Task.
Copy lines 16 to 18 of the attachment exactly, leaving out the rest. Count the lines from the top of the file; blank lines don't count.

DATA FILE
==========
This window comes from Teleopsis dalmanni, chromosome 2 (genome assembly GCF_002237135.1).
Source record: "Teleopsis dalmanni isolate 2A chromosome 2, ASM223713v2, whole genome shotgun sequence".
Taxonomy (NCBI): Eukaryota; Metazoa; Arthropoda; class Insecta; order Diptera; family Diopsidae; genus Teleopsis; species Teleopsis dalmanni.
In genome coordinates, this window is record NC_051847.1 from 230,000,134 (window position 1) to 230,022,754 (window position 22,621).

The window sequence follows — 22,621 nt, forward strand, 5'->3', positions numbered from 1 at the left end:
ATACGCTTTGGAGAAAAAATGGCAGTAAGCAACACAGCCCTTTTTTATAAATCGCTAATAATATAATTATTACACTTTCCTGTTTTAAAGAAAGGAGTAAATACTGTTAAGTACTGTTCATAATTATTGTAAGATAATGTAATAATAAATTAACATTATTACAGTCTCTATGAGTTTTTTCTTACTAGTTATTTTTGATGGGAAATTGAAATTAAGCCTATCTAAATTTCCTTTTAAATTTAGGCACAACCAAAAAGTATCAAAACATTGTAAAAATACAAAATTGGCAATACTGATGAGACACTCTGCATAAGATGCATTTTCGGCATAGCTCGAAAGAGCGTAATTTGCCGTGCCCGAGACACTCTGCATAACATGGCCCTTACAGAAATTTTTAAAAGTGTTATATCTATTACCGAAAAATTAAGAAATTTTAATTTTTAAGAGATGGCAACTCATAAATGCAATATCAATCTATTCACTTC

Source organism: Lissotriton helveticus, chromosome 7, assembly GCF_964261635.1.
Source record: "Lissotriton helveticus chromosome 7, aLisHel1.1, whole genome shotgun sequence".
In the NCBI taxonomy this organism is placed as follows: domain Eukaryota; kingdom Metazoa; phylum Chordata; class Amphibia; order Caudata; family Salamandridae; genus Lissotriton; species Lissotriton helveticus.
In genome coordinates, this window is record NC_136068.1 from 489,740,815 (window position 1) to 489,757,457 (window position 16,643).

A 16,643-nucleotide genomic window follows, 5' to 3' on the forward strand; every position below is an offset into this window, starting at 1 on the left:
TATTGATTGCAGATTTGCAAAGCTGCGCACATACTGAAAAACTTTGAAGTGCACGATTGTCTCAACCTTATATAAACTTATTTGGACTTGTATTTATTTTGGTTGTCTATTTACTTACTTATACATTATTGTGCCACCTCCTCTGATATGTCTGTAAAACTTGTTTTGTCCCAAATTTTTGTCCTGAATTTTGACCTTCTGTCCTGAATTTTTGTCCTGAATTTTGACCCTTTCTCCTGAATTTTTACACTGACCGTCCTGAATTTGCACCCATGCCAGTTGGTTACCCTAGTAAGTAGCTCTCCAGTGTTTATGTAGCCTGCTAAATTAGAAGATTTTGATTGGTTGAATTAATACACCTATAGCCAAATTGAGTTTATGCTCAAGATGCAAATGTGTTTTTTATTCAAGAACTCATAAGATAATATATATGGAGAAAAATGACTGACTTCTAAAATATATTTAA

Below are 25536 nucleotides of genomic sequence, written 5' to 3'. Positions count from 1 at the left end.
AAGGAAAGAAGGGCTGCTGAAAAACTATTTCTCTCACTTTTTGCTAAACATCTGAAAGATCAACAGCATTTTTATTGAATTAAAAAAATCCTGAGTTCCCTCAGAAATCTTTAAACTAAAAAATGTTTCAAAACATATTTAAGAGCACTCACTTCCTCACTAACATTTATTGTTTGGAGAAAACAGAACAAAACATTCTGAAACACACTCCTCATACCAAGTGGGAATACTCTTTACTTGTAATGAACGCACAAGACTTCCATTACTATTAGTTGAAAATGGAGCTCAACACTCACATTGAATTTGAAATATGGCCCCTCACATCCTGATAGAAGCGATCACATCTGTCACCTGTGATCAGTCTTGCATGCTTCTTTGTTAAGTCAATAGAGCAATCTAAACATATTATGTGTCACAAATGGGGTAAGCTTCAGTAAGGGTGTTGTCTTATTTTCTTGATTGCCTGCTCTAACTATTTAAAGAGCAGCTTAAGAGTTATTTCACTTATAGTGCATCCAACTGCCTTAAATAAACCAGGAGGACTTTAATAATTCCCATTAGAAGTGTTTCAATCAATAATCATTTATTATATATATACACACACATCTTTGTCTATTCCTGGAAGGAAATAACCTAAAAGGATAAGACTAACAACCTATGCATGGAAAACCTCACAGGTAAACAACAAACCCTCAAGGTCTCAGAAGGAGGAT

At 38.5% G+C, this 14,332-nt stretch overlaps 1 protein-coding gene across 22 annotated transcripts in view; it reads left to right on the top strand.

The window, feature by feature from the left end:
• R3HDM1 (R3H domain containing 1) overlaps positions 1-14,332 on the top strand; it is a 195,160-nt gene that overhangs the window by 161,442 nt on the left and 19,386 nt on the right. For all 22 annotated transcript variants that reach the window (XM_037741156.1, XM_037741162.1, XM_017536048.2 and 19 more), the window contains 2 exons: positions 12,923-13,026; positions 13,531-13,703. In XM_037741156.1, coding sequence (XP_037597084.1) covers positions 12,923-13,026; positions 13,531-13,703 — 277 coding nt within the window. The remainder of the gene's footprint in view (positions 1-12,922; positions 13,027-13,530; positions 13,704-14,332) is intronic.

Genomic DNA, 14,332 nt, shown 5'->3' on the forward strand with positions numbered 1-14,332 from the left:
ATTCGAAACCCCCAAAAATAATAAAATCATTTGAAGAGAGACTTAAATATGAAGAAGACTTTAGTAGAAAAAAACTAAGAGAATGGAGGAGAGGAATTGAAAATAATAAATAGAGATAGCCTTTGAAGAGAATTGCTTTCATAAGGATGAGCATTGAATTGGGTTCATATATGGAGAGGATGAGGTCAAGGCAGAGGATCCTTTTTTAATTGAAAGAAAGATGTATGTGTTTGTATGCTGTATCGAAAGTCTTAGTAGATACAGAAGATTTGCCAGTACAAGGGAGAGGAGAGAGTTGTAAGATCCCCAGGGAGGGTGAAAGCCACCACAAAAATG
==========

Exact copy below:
The window, feature by feature from the left end:
• R3HDM1 (R3H domain containing 1) overlaps positions 1-14,332 on the top strand; it is a 195,160-nt gene that overhangs the window by 161,442 nt on the left and 19,386 nt on the right. For all 22 annotated transcript variants that reach the window (XM_037741156.1, XM_037741162.1, XM_017536048.2 and 19 more), the window contains 2 exons: positions 12,923-13,026; positions 13,531-13,703. In XM_037741156.1, coding sequence (XP_037597084.1) covers positions 12,923-13,026; positions 13,531-13,703 — 277 coding nt within the window. The remainder of the gene's footprint in view (positions 1-12,922; positions 13,027-13,530; positions 13,704-14,332) is intronic.

Genomic DNA, 14,332 nt, shown 5'->3' on the forward strand with positions numbered 1-14,332 from the left: